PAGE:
They said that the present government has taken many a good initiatives to clean up the country’s politics and establish rule of law.
The government must try the war criminals. If the big criminals are not brought to justice, the people will never be respectful to the law, said Sirajul Islam Chowdhury.
Since the crime was against the state, the responsibility to bring the criminals to book lay with the government, said Anisuzzaman. ‘I hope the government will come forward soon to ensure justice.’
Quazi Nuruzzaman criticised successive governments for not taking the move to bring the war criminals to book since 1990 although all the parties pledged to do so. He believes the governments will never do it unless the people create pressure on them. He called upon all the progressive people to launch movement and compel the government to take up the issue seriously.
C R Datta called upon the freedom fighters to get united narrowing the petty political differences and carry forward the movement until the war criminals are tried.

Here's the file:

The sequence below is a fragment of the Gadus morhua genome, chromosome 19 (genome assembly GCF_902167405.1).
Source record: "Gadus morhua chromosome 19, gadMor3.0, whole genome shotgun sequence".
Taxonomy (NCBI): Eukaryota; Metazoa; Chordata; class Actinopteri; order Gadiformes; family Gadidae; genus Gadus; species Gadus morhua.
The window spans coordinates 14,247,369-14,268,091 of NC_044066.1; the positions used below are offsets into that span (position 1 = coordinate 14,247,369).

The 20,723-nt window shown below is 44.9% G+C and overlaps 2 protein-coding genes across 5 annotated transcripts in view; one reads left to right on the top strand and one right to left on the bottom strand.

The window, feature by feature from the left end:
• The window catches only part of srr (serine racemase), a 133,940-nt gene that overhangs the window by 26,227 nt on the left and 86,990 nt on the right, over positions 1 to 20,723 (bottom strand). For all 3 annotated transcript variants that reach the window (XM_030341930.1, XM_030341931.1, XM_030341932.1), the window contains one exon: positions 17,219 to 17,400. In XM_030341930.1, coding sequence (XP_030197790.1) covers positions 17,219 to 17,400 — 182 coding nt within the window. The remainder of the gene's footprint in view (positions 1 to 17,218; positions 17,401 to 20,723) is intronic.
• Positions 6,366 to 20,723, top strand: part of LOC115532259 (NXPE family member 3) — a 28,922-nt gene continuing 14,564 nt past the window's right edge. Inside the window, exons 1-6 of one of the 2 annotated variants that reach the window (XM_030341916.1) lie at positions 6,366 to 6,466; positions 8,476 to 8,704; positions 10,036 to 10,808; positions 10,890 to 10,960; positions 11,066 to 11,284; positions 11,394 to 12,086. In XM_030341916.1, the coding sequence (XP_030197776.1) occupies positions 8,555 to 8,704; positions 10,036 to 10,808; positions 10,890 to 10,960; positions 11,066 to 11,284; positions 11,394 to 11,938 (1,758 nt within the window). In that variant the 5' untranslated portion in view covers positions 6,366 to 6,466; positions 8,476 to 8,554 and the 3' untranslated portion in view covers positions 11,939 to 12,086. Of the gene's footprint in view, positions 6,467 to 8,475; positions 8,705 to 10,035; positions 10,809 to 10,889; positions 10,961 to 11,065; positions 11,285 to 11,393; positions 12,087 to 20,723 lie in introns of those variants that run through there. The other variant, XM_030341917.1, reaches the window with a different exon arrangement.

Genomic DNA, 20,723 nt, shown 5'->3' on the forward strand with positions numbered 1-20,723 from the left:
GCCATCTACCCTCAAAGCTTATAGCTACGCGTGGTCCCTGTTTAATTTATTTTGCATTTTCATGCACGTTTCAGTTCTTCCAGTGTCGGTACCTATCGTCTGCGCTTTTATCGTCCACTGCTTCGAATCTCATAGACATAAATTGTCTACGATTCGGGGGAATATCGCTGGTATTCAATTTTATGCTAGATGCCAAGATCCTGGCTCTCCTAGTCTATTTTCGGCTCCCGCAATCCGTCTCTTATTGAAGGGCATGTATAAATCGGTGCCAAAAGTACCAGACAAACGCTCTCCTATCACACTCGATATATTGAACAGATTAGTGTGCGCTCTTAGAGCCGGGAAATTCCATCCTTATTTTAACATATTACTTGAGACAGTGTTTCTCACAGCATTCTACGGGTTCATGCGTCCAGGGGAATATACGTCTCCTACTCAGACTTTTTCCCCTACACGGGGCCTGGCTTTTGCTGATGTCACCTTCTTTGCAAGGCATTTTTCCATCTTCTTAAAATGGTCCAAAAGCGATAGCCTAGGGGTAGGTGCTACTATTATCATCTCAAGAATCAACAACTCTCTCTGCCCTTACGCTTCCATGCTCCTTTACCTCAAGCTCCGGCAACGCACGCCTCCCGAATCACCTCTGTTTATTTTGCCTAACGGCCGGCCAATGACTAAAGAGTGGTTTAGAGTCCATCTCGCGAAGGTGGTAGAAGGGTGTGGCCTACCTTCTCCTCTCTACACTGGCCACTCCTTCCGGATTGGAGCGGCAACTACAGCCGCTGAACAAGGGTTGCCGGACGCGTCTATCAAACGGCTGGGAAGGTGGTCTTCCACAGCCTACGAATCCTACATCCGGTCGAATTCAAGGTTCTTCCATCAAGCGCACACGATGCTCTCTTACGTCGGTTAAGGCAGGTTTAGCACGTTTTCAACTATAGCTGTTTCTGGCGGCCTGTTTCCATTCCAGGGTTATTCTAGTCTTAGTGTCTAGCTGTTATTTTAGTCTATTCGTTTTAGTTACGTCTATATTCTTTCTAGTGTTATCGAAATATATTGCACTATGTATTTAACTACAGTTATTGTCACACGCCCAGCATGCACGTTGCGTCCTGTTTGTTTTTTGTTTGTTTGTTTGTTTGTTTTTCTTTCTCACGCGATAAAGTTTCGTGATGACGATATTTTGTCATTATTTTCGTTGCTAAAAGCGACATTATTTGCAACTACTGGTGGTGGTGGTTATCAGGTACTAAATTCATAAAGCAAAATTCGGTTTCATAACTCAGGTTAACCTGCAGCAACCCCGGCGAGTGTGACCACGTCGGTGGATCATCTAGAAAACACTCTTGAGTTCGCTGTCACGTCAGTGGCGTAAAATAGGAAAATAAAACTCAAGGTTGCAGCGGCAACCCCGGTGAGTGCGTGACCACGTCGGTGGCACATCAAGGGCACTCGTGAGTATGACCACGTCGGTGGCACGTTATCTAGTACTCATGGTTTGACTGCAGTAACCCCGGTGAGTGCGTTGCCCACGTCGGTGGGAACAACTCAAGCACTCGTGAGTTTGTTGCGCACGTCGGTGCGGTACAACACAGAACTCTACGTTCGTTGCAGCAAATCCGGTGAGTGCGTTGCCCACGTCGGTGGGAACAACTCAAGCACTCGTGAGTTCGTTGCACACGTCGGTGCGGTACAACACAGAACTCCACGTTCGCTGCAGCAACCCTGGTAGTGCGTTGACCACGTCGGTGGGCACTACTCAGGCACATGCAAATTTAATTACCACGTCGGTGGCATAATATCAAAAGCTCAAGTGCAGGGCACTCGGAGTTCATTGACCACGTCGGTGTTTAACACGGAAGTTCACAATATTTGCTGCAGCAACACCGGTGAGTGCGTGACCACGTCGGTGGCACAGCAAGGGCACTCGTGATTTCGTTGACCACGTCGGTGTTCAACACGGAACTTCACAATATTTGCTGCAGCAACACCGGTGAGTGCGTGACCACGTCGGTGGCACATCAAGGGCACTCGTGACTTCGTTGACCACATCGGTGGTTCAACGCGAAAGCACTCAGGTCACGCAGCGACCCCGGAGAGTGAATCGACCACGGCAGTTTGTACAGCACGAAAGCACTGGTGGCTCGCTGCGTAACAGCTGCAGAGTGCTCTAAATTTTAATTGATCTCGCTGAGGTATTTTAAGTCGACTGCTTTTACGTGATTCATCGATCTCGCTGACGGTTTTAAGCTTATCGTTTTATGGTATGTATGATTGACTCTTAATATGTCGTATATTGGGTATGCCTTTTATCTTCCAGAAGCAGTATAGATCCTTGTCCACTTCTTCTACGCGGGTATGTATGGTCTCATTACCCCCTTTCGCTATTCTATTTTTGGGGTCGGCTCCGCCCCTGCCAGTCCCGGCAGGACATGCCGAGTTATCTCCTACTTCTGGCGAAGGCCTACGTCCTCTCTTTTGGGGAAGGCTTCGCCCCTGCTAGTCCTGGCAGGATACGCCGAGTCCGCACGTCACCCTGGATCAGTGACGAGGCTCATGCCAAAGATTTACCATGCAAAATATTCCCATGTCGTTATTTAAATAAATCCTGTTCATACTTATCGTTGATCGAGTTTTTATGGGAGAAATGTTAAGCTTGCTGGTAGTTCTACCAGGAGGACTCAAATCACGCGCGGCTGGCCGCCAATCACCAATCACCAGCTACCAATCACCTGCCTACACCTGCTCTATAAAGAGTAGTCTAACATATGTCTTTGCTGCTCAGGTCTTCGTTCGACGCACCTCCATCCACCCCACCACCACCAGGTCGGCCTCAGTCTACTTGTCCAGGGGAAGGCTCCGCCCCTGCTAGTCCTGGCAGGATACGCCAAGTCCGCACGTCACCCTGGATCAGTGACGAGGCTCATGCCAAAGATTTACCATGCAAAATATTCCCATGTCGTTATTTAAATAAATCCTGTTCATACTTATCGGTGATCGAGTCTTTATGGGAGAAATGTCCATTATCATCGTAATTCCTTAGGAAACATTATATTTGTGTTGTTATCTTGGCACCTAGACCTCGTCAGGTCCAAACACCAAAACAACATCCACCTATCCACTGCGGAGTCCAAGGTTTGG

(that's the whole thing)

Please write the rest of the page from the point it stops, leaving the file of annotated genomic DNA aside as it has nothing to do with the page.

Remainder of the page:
Mir Shawkat Ali believes that the level of corruption could not be so endemic in society if all the injustices were addressed as per the law. ‘We hope this government will ensure justice to the freedom fighters through the trial of the war criminals’.
K M Shafiullah said Bangladeshi citizenship of the war criminals should be scrapped as they do not believe in the existing of the country. He called upon for a movement to reject the anti-liberation forces at every stage of the society.
AK Khandaker said the people must hold the trial of the war criminals as soon as possible, because we will not call off this movement till the trials are held in Bangladesh’s soil.
Although initially turned down, the government later allowed the forum to hold the convention at the BCFCC. Security was stepped up on the occasion.
Bangladesh must be able to accomplish the trial of the war criminals when the other countries were accomplishing it too, said the former army chief Harun. ‘If we fail to do so all our anti-graft work and words will seem futile,’ he added.